“Nice,” he says.

“I’d say the same about you, but Buy More green isn’t really your color,” she retorts.

His laugh is all malice.

His hand when it encircles one pigtail, fingers catching at the ends as he tugs off, now that’s something else entirely.

In grade school, they tell you it’s the boys who pull your hair and push you in the mud that like you and that’s just their way of telling you, of getting your attention. The same principle applies here, she thinks.












She swallows four aspirin and chases it with a shot of vodka.

Slaps an ice pack into the center of his chest, harder than absolutely necessary. He groans. Covers her hand with his before she can pull back, and holds her there, her body bent at an awkward angle, half-stooped and too close. She can’t rise to her full height with him sitting like that, with him pressing into the bones of her hand like that.

“What?” She asks.

“Aren’t you going to ask about that guy you killed?”

“Is it going to bring him back if I do?”

He releases her or she pulls free. Whichever. She ends up across the room and the ice pack ends up against his jaw, a bruise blooming where her elbow had connected. He kept all his teeth.

Her hand is cold, turning numb at the palm. Sore.

Everything is.

“You fucked up my undercover.”

So it was an op.

A dead target, not a dead agent.

“Yeah, well, you fucked up my ankle,” she says, like that makes them even.












The good doctor gets blown to smithereens.

Only he doesn’t.

That Casey thinks it’s her who did it is a compliment at best, a professional courtesy at worst.

That Chuck thinks it’s her – that he believes Casey over her – makes her want to put her fist through a wall.













He kisses her.

(This is her hotel room.

This is Prague.

This is her mouth open to his and his lip split, that bitter copper taste like licking a penny, familiar from earlier, familiar from her own. This is his hand curled around the back of her neck, his thumb at her throat again, and the way the pressure makes her push him away and pull him closer in turn.

“You sleep with everyone who tries to kill you?” She asks.

“That’s an awfully long list,” he says, “And I don’t have that kind of time.”)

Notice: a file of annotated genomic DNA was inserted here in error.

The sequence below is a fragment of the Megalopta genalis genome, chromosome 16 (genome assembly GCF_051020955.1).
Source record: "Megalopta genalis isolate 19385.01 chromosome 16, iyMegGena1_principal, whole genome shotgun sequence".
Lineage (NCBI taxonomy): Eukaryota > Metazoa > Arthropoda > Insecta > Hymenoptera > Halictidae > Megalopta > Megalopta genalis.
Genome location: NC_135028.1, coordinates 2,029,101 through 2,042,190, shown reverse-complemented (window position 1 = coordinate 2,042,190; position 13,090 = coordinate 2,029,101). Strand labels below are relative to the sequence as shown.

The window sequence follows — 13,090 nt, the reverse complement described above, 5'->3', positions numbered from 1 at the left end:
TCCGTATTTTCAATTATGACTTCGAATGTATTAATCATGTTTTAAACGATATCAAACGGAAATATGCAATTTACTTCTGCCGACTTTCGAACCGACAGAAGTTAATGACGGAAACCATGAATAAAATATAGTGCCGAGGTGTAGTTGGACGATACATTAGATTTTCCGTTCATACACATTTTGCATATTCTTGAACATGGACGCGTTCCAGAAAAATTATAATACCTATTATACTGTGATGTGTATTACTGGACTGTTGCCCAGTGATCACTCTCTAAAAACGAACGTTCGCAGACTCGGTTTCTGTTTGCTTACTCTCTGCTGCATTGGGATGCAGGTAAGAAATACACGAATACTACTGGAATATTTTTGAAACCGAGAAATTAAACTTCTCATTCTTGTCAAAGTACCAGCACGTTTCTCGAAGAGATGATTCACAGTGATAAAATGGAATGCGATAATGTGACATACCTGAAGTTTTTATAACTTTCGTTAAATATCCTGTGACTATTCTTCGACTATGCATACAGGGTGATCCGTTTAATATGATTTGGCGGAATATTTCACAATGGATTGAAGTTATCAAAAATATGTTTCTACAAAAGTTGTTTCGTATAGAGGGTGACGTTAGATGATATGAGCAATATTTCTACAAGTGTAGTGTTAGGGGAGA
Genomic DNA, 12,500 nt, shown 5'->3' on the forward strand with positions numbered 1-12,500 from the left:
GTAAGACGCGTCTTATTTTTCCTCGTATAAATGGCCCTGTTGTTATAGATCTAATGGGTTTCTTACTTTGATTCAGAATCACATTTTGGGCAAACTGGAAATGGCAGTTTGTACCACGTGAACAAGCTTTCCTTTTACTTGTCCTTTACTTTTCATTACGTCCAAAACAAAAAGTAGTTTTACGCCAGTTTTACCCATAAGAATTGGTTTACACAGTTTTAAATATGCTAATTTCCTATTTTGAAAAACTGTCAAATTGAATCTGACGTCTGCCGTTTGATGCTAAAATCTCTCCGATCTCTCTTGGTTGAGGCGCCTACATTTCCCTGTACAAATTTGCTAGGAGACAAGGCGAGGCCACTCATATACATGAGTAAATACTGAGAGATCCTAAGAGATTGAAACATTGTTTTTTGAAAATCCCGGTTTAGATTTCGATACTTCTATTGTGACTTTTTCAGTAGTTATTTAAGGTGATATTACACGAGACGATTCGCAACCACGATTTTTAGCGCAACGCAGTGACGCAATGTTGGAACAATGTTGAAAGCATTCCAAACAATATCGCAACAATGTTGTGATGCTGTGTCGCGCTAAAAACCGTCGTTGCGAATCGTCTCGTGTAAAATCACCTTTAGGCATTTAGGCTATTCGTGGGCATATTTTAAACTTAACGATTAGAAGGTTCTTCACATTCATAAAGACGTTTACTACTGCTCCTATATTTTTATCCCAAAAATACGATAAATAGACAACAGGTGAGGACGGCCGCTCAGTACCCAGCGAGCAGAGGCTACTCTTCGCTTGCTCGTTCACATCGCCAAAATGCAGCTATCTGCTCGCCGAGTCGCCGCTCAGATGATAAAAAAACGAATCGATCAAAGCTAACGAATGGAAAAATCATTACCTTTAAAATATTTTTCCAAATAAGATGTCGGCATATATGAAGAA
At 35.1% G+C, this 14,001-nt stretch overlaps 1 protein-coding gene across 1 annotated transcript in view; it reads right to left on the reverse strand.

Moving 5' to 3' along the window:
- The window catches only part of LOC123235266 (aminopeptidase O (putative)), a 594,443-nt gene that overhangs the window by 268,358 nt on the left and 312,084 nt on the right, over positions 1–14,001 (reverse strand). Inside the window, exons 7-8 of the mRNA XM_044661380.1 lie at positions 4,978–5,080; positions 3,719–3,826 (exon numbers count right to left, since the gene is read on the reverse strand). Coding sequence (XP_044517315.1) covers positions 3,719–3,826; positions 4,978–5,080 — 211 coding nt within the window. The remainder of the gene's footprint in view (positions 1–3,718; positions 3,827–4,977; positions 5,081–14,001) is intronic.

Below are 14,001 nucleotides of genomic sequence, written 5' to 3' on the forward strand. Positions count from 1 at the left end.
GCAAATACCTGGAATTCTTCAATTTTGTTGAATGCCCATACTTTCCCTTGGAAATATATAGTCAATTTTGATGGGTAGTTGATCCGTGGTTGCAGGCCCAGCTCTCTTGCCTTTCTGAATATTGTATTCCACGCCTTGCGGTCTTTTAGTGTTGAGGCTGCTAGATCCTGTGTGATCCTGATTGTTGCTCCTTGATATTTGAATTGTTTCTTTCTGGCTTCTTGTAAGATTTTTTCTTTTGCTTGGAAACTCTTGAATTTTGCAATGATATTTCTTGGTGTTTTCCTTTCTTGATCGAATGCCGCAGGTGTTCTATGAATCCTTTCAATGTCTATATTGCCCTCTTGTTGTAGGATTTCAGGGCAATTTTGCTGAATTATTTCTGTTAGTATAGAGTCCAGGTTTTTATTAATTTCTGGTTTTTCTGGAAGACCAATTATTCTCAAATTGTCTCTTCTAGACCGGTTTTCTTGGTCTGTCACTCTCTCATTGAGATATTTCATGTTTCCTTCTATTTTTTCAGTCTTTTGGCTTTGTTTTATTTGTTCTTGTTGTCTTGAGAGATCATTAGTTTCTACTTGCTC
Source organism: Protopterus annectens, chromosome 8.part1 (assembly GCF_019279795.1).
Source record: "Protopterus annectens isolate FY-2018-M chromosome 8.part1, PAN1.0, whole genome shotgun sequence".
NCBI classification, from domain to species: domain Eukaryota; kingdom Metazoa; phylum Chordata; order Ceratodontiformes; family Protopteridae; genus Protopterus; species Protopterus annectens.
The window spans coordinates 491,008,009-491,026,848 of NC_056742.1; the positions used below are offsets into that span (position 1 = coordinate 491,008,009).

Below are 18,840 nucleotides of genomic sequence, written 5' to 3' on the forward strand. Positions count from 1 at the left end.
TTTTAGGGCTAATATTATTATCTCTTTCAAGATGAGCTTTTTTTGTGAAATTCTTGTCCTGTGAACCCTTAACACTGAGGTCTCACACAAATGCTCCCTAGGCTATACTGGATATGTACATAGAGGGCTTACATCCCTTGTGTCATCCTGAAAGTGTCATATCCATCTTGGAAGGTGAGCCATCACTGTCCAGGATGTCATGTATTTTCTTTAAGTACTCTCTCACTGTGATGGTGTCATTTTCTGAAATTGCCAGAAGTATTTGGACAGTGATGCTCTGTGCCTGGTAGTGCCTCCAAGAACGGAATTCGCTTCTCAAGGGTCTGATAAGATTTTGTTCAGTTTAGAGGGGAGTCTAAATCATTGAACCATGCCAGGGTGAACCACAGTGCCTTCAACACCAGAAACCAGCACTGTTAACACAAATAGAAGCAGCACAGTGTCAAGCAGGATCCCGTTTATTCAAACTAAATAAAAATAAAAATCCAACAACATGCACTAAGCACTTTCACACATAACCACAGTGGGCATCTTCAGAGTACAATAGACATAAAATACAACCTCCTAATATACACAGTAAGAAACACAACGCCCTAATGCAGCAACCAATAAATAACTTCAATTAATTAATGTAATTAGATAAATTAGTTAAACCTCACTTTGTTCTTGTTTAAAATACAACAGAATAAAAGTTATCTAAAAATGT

He knocks on her door.

She is to the point of throwing things.

She is to the point of throwing fists at her punching bag, the rest of her apartment in boxes that line the walls. A trail of sweat runs down her spine, clothes sticking to skin, and when she opens the door, when he knocks and she takes one last swing at the bag, sends it careening towards the other side of the room as far as its tether will allow it to, she says nothing. Steps aside and says nothing as he walks in.

The bag is still swaying.

“Nice place you got,” he says.

Sarah crosses her arms. “Is there a point to you being in it?”

He smiles coolly. “You’re pissed about Chuck.”

Very perceptive.”

It’s not that she snaps, but the manner in which she snaps. Spits the words at him and then lets her jaw clamp shut, lets that brief moment of panic play out on her face, because he’s hit a nerve, a big one, probably one of the last few that she’s got that hasn’t already been stomped all over, and now he knows it. She doesn’t know him well enough in the ways she needs to – he’s her partner, her fucking partner now, where before he’d just been the other guy in Prague, the one she hadn’t shot, the one she’d let press her into the mattress in her hotel room not an hour later, and she doesn’t know how to reconcile the two – but she does know this:

This is what they do. This is what they get paid to do.

Break things, not fix them.

“You’re pissed because an old-timer like me is better at your job than you are,” he says, and this time she does swing at him.

Misses.

He ducks rather than dodges, takes advantage of her distraction to get his hands on her ass, to hoist her up. She scrambles the second her feet leave the ground, kicking and clawing before it becomes abundantly clear that her options are either to find purchase or risk him flat-out dropping her on her ass on purpose.

She hooks her legs around his waist and he looks almost pleased.

“Careful,” she taunts, “wouldn’t want you to break a hip.”

Her back collides with the wall, enough force to knock the air right out of her, and her gasp gets swallowed up by his mouth.












He kisses her like he wants to climb inside of her.













The hand on her ass and, later, the hand between her legs, spreading her wider, is the same one she stabbed with a corndog stick a handful of hours ago.

When she thinks about it, she almost laughs.

Almost.

Her jaw aches, a side effect of the one good hit he managed to get in.

It’s oddly fitting.












She’ll feel this for days afterwards.

Sees the bruises in the bathroom mirror.

Won’t know if she’s looking at battle scars from fighting or fucking.

Doesn’t think it matters either.












fin.